It’s often overlooked by backpackers in favour of Queensland or New South Wales, but we reckon Western Australia is the delicious cherry on Australia’s metaphorical sundae.
Ten times the size of the UK, Western Australia is the largest state in the world whose landscapes showcase a whole lotta colour. Hue knew?
From long stretches of white sand, aquamarine oceans, bush-land covered in wildflowers to that iconic red of the outback. It seems like Australia’s wild wild west ticks even the most discerning of backpacker’s boxes and here’s why.
Monkey Mia, Coral Coast
Go for a dip in the dreamy blue waters of Monkey Mia (deceptive name) and make a splash with the locals – dolphins! The bottlenose variety visit the beach three times a day to feed, and if you’re in the water at the time, you’ll get to have a swim with them. Amazing! Even better, these are wild dolphins, so the experience is totally free.
Turquoise Bay, Coral Coast
As the name suggests, this perfect arc of white sand in the Cape Range National Park is a turquoise dream but the colours aren’t just incredible above the water. Drift from one end of Turquoise Bay to the other on a gentle current which sweeps you over Ningaloo Reef’s vibrant tropical fish and coral. A wonderfully lazy snorkelling experience that is still action-packed.
Rottnest Island, Perth
Who said you had to go to Fiji for an island escape in the southern hemisphere? Western Australia’s very own Rottnest Island does the job pretty nicely, thank you very much. A short ferry ride from Perth, Rottnest boasts over 80 secluded beaches and bays and is home to the cutest mini marsupials, quokkas (only found in WA)– not bad for somewhere that’s only 6.8 miles long.
Rock it in Red
Karrijini National Park, Pilbara
Embrace the secret side of Australia with towering red rock gorges, natural showers in waterfalls, bathing in sheltered lagoons and camping under a blanket of twinkling stars.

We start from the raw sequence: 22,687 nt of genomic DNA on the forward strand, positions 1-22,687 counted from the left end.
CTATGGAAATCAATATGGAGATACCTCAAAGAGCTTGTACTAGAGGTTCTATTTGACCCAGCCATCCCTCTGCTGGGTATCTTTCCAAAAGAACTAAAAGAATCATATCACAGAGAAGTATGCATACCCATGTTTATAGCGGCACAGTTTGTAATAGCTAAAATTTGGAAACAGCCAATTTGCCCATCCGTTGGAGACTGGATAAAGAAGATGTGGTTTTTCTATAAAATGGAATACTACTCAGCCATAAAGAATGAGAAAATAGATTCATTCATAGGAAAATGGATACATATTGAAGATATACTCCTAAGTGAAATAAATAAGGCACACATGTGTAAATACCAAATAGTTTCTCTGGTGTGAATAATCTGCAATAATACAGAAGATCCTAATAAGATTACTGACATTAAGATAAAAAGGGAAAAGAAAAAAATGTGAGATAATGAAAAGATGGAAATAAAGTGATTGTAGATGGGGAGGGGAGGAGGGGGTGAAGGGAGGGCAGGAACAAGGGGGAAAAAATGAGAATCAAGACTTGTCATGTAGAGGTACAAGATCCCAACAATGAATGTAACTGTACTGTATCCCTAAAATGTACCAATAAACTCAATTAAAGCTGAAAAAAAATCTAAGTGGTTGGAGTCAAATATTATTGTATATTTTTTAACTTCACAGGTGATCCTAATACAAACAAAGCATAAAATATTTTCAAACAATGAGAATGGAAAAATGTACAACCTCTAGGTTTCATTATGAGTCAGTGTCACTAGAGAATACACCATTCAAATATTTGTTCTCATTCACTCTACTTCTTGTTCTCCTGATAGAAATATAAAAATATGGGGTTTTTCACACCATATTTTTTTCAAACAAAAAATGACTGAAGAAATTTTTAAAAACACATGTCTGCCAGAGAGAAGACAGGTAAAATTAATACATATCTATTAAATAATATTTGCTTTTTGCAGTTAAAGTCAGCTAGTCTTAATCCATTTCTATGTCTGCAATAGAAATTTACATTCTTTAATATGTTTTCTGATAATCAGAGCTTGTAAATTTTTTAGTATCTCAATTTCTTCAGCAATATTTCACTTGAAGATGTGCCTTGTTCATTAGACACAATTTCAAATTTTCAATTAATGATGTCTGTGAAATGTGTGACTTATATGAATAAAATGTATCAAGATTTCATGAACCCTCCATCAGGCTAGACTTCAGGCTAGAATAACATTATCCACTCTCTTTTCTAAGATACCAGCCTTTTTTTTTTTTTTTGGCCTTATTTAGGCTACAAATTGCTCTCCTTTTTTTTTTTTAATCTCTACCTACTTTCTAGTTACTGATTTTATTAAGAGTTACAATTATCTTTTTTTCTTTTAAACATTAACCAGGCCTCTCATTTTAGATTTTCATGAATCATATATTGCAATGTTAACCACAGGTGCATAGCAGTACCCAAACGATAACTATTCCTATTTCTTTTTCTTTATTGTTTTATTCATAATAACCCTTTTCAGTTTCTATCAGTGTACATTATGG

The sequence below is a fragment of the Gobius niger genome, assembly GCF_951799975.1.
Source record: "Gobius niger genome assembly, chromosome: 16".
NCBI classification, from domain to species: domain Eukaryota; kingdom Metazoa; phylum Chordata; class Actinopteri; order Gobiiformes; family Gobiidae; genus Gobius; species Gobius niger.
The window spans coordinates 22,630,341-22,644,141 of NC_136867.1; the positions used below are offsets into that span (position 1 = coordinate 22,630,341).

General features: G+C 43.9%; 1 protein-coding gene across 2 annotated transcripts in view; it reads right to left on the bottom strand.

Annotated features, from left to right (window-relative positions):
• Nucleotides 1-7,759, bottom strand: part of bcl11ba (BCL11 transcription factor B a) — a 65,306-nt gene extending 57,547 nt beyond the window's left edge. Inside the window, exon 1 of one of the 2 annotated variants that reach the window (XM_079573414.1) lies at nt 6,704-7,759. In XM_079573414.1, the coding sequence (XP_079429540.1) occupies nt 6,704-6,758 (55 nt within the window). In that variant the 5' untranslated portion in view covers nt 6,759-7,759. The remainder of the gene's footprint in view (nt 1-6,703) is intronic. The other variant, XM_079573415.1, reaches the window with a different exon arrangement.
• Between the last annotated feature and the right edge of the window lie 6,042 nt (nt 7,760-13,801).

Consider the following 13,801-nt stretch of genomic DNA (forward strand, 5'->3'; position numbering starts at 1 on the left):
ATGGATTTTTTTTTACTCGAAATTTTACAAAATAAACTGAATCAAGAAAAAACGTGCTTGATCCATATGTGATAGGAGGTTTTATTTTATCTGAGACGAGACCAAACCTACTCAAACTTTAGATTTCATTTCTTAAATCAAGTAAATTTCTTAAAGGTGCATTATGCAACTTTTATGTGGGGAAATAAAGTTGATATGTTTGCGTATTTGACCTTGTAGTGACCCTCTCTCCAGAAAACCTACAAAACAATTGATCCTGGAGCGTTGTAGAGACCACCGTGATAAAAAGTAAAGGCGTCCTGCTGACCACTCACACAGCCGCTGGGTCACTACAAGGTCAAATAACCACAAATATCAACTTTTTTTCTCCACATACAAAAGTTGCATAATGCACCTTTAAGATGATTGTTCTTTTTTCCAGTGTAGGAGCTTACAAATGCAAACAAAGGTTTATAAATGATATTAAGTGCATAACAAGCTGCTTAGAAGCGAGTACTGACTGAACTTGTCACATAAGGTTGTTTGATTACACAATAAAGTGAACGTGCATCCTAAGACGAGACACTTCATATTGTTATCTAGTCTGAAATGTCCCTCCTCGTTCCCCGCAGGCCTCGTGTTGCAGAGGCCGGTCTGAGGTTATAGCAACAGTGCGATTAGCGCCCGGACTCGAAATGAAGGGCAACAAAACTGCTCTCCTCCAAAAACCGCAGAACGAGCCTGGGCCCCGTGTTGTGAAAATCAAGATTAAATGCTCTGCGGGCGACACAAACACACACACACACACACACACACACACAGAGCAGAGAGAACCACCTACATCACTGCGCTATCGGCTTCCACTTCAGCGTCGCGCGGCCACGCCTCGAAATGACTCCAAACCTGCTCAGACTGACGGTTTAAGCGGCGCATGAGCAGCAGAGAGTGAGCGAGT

Take to the waters on a sunset cruise of Lake argyle, catch a glimpse of fresh water crocs, then it’s time to get high with aerial views of Bungle Bungle’s striking sandstone domes which, amazingly, only the locals knew existed until the 1980s. If you’re looking for a real outback Australia adventure this area will deliver.
Cable Beach, Broome
You may feel like you’re in the Middle East rather than Western Australia, but the largest population of wild camels are also found in the Aussie Outback, don’tcha know. Hitch a camel ride along the beach at sunset for a perfect, if slightly surreal, end to the day. Don’t just come for the camels, though. Any decent western Australian will tell you that the west side is where it’s at when it comes to beaches. And, looking at Cable Beach, I think they may have a point.
Pretty in Pink
Lake Hillier, Esperance
With water so bubble-gum pink you’d think it was designed by Barbie, Lake Hillier’s vibrant colour has hooked both tourists and scientists alike. Located off the southern coast of Western Australia, take to the skies and appreciate all its striking glory contrasted with leafy surrounds and neighbouring blue ocean.
Valley of the Giants
Get a birds’ eye perspective of the Valley of the Giants on a treetop walk. A bridge will take you 125 metres above the ground for a stroll amongst the ancient trees that make up this forest. If you thought all trees looked the same, think again. This walk will change your perspective and provide a truly serene experience. You may want to stay amongst the trees forever, but, sadly, tree houses are not allowed.
Kings Park, Perth
Ok, maybe not purely green, but if you’re craving you’re very own slice of botanical paradise in the city then head to Perth’s Kings Park, the largest inner city park in the world. Soak up the sunshine with a picnic on lush lawns, wander among 3,000 of WA’s unique flora, catch a movie at the open air cinema and marvel at one seriously old baob tree (750 years old in fact).
Not so mellow yellow
Coalseam Conservation Park, Coral Coast
Get lost in flower power as you dance amongst the millions of bright yellow wildflowers in Coalseam, one of the most botanically diverse bush areas in WA.
So there you have it – proof that you really can paint with all the colours of Western Australia! And a fine painting for the memory mantelpiece that would be.
Start planning your own adventure in WA with our Travel Guide.